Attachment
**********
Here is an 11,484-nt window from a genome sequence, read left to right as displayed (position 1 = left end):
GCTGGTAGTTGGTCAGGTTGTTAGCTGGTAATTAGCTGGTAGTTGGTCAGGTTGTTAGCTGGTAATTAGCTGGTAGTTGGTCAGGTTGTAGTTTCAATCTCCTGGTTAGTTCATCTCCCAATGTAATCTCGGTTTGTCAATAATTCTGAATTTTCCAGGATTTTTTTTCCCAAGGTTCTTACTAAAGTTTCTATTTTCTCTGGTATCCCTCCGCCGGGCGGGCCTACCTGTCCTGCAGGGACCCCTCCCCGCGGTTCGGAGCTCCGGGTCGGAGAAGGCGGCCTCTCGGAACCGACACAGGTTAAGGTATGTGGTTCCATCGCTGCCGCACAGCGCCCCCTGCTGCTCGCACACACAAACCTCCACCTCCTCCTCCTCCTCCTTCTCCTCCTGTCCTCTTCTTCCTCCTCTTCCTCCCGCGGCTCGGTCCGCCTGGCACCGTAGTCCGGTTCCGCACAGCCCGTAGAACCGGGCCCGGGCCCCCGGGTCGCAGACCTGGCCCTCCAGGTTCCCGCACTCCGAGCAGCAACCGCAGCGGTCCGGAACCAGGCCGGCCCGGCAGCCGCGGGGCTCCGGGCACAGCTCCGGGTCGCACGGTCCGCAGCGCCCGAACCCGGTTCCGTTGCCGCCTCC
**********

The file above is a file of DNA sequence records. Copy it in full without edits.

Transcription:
Here is an 11,484-nt window from a genome sequence, read left to right as displayed (position 1 = left end):
GCTGGTAGTTGGTCAGGTTGTTAGCTGGTAATTAGCTGGTAGTTGGTCAGGTTGTTAGCTGGTAATTAGCTGGTAGTTGGTCAGGTTGTAGTTTCAATCTCCTGGTTAGTTCATCTCCCAATGTAATCTCGGTTTGTCAATAATTCTGAATTTTCCAGGATTTTTTTTCCCAAGGTTCTTACTAAAGTTTCTATTTTCTCTGGTATCCCTCCGCCGGGCGGGCCTACCTGTCCTGCAGGGACCCCTCCCCGCGGTTCGGAGCTCCGGGTCGGAGAAGGCGGCCTCTCGGAACCGACACAGGTTAAGGTATGTGGTTCCATCGCTGCCGCACAGCGCCCCCTGCTGCTCGCACACACAAACCTCCACCTCCTCCTCCTCCTCCTTCTCCTCCTGTCCTCTTCTTCCTCCTCTTCCTCCCGCGGCTCGGTCCGCCTGGCACCGTAGTCCGGTTCCGCACAGCCCGTAGAACCGGGCCCGGGCCCCCGGGTCGCAGACCTGGCCCTCCAGGTTCCCGCACTCCGAGCAGCAACCGCAGCGGTCCGGAACCAGGCCGGCCCGGCAGCCGCGGGGCTCCGGGCACAGCTCCGGGTCGCACGGTCCGCAGCGCCCGAACCCGGTTCCGTTGCCGCCTCC